The first collectors of North Carolina slipware may not have known much about their prey when they began snapping up "Moravian" pottery in the late 1800s.
Neither did the museums that pursued it so avidly during the Depression.
But like pioneering Pennsylvania antiques dealer Joe Kindig Jr. — who mined the back roads of North Carolina for these elusive treasures early on — they all knew they were chasing something good.
Skillfully thrown and exuberantly decorated, the eye-catching dishes, bowls and sugar pots from the central piedmont region of the Tarheel state surpassed anything produced in New England or the Mid Atlantic during the late 1700s and early 1800s. They also rivaled and often outshone the celebrated wares made in the 1700s by the Pennsylvania Dutch.
Not until recent years, however, have scholars uncovered evidence showing that this long lumped-together school of ceramic art was nowhere near as monolithic as had been assumed.
Archaeology has played a key role in this turnaround, which has identified several important non-Moravian potteries in addition to the well-known Moravian kilns that operated for decades in and around Salem, N.C.
"Just 5 years ago everybody had it wrong. Everything in North Carolina slipware was being called 'Moravian,'" says Yorktown archaeologist and ceramics scholar Robert Hunter, who co-curated the ground-breaking show of about 100 examples currently on view at Colonial Williamsburg's Abby Aldrich Rockefeller Folk Art Museum.
"In reality, there were three or four different groups making this stuff, and museums all over the country are rewriting their labels."
Titled "Art in Clay: Masterworks of North Carolina Earthenware," the new exhibit sprang from 5 years of cooperation among the Milwaukee-based Chipstone Foundation, Old Salem Museums & Gardens in North Carolina and the Caxambas Foundation of Janesville, Wis.
It also represents years of research led by Williamsburg decorative arts consultant Luke Beckerdite, who — along with Hunter and a dozen other experts in the field — filled two lushly illustrated volumes of the Chipstone Foundation's annual "Ceramics in America" journal with essays based on their studies.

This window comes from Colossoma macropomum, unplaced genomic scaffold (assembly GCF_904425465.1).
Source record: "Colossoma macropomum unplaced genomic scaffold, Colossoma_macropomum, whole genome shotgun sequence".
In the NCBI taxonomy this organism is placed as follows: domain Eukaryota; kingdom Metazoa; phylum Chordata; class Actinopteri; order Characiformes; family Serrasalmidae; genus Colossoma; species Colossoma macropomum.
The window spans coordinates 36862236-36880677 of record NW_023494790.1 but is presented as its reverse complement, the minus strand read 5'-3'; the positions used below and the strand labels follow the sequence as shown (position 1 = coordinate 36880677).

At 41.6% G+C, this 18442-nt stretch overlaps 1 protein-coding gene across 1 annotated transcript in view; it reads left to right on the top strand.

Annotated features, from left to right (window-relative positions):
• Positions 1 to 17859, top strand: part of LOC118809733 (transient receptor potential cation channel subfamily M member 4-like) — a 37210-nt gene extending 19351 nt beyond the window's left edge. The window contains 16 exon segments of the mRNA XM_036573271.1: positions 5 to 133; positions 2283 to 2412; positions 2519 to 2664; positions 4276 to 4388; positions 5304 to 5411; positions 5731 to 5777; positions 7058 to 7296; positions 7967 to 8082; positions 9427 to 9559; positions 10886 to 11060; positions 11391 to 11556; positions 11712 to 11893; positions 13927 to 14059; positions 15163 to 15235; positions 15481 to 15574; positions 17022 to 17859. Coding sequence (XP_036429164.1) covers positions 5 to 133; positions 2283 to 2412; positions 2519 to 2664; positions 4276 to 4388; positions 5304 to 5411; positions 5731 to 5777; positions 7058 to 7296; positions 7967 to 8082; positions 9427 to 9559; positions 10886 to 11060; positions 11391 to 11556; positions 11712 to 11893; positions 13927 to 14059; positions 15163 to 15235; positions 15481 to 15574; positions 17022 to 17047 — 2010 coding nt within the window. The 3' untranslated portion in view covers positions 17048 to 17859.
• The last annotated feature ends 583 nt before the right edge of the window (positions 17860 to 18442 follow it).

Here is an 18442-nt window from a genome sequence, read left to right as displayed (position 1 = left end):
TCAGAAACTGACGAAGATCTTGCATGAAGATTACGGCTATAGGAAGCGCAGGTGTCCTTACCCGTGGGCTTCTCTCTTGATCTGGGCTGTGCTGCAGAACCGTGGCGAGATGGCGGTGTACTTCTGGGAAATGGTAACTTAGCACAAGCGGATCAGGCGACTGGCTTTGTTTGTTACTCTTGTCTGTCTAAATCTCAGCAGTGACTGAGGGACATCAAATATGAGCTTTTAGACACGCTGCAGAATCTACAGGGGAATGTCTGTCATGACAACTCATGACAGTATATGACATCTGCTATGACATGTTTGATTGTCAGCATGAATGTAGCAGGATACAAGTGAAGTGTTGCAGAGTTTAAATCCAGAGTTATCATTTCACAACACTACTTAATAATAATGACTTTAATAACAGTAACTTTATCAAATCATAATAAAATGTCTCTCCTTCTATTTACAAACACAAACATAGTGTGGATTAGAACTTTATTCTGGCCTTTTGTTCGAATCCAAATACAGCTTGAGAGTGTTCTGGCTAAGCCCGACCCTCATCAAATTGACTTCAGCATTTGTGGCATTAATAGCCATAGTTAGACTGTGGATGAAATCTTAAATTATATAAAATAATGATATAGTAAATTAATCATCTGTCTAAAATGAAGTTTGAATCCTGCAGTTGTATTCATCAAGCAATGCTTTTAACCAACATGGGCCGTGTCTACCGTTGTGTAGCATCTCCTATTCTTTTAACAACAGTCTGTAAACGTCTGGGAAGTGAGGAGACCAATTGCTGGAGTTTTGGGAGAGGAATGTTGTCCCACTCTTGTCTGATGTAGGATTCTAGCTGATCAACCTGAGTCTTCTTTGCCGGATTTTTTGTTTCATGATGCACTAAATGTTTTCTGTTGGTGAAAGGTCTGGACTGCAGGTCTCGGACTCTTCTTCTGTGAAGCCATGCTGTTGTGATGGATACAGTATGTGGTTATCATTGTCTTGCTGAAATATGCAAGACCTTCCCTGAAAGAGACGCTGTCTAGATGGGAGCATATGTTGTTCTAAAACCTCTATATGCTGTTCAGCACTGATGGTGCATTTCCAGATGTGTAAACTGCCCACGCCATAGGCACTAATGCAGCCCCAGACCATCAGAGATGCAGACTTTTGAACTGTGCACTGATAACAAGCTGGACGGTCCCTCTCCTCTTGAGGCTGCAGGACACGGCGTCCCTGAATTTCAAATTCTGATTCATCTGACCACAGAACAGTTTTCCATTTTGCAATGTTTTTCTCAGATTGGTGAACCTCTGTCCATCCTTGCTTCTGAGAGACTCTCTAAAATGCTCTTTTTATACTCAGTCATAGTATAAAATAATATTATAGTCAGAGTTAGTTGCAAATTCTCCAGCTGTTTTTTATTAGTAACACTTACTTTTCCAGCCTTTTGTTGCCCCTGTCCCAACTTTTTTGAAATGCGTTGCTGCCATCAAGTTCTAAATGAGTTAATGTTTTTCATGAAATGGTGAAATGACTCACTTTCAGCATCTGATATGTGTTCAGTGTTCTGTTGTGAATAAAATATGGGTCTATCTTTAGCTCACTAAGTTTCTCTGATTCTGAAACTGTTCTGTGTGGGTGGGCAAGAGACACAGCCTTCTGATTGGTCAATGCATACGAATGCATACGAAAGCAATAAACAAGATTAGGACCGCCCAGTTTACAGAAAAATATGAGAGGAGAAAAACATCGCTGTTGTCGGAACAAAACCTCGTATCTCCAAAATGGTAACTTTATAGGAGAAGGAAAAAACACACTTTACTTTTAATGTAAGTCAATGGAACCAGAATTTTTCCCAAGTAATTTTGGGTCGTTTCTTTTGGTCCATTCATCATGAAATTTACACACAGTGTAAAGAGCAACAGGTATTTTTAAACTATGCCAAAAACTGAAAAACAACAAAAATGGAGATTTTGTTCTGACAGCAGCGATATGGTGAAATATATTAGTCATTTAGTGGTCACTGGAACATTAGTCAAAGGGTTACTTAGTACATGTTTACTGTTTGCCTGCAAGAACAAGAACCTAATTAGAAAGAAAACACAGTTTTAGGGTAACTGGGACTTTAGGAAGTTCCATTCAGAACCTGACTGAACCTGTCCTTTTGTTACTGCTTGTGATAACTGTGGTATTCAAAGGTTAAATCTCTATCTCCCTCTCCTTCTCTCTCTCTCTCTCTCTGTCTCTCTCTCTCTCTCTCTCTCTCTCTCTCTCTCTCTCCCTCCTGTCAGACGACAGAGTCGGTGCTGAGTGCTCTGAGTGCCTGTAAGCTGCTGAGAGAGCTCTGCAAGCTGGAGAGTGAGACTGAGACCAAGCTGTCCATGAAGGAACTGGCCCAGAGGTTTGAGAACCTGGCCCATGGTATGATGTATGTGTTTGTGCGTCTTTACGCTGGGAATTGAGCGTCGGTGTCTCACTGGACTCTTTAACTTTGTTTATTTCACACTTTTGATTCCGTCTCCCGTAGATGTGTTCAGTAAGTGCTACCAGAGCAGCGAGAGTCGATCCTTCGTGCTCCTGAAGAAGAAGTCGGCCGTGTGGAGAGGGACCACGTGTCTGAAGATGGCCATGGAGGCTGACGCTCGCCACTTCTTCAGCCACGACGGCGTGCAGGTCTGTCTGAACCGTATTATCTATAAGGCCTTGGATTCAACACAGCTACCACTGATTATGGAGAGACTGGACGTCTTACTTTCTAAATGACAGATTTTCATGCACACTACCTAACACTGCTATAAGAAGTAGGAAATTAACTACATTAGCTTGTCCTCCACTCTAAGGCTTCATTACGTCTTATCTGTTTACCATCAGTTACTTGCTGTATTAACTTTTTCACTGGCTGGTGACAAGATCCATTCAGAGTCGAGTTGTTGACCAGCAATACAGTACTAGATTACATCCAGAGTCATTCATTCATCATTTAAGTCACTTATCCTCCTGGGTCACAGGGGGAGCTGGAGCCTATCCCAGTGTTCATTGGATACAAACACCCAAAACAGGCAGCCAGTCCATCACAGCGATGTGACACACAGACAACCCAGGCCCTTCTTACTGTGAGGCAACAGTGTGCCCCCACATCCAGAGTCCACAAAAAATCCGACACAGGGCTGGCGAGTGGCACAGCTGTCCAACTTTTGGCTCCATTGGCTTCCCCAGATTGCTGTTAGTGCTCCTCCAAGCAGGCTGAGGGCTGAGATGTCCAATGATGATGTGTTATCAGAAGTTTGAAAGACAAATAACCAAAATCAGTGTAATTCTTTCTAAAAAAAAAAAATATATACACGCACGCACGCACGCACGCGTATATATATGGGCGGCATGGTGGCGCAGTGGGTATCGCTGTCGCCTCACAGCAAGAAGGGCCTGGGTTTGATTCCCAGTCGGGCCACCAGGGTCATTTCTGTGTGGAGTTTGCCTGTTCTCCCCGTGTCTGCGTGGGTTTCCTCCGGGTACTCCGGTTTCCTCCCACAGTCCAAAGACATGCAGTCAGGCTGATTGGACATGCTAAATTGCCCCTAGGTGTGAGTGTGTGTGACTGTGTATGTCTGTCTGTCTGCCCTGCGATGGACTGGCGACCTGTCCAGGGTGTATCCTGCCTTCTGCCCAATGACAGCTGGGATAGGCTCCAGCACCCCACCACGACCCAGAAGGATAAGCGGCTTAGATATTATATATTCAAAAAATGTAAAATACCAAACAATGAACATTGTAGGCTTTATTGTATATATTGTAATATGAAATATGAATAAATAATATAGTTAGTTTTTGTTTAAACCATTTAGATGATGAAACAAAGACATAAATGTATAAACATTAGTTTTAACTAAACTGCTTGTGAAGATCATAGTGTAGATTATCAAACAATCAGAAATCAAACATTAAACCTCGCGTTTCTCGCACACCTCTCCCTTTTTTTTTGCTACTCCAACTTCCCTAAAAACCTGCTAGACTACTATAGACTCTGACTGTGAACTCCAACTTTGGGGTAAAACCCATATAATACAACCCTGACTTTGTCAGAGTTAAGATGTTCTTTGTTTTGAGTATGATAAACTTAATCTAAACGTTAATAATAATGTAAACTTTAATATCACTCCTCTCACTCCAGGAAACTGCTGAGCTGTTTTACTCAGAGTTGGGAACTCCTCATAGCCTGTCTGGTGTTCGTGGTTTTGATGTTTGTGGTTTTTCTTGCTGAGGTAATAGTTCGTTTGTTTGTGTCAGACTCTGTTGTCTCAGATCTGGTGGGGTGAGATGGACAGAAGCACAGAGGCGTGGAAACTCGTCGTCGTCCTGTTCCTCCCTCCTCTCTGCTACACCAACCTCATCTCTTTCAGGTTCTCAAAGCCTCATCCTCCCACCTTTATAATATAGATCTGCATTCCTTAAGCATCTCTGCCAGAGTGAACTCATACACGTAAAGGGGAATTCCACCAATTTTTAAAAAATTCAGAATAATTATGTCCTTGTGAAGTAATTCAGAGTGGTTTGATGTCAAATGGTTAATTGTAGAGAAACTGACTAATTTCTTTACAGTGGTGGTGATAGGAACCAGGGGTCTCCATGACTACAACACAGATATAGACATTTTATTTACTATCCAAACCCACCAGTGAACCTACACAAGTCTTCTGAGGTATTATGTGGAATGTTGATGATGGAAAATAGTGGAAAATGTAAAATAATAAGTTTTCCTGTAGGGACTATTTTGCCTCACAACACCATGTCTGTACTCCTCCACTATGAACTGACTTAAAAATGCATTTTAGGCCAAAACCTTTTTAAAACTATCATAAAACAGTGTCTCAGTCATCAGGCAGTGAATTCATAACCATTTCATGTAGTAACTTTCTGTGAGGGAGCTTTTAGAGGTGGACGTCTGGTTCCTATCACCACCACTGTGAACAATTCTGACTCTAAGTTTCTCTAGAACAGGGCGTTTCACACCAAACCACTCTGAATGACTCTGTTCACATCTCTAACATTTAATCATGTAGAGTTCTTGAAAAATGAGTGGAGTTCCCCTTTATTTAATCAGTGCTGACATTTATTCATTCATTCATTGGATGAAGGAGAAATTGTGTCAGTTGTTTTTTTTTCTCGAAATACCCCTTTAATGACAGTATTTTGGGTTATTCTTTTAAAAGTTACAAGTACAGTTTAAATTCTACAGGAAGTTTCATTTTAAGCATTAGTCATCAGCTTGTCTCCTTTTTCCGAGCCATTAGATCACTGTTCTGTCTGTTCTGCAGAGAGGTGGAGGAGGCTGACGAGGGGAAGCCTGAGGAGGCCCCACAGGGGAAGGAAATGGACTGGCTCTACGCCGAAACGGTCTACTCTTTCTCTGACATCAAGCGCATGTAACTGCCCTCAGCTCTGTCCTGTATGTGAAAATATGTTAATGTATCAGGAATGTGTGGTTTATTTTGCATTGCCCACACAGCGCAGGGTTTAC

Among their chief discoveries is a multi-generational slipware tradition that developed in what is now Alamance County during the late-1700s and flourished there for 75 years.
Though long attributed to the Moravian potteries at Bethabara and Salem, these distinctive earthenware vessels — with their black grounds and lively polychrome decoration — have since been linked by stylistic, documentary and archaeological evidence to a previously unheralded family of German potters with French Huguenot origins.
Pattern-filled triangles and stylized crosses marked many of these works over the generations. But by the time Solomon Loy took up the family trade in the early 1800s, he was decorating his pots with dripped as well as trailed slip, producing some strikingly abstract, contemporary-looking pieces.
Quaker potters contributed to the so-called Moravian school, too, belying the plainness of their faith with somewhat thinner yet still exuberantly applied floral and geometric designs.
Among the most striking works in the show, in fact, is a large dish decorated with a near-abstract repertoire of dots, squiggles and other marks by William Dennis.
Still, there's no mistaking the continuing shadow cast by pioneering Moravian potter Gottfried Aust and his successors — including the talented Rudolph Christ — in and around the settlement of Salem during the late 1700 and early 1800s.
Many of their most beautiful vessels incorporate handsome floral imagery executed with a fluid, wonderfully calligraphic line. And new research has uncovered a previously unsuspected connection between such motifs as anemones and lilies of the valley with the Christian sect's devout beliefs about life, death and their marriagelike bonds with Jesus.
"This show includes a large percentage of all the masterpieces — at least 80 percent — that we know about," Hunter says.
"And it's the first time they've all been brought together."
Erickson can be reached at email@example.com and 757-247-4783. Find him at dailypress.com/entertainment/arts and Facebook.com/dpentertainment.
Want to go?
"Art in Clay: Masterworks of North Carolina Earthenware"
Where: Abby Aldrich Rockefeller Folk Art Museum, inside the Public Hospital of 1773, Francis and Tyler streets, Williamsburg
When: Through July 29, 2012
Cost: $9.95 adults, $4.95 children 6-17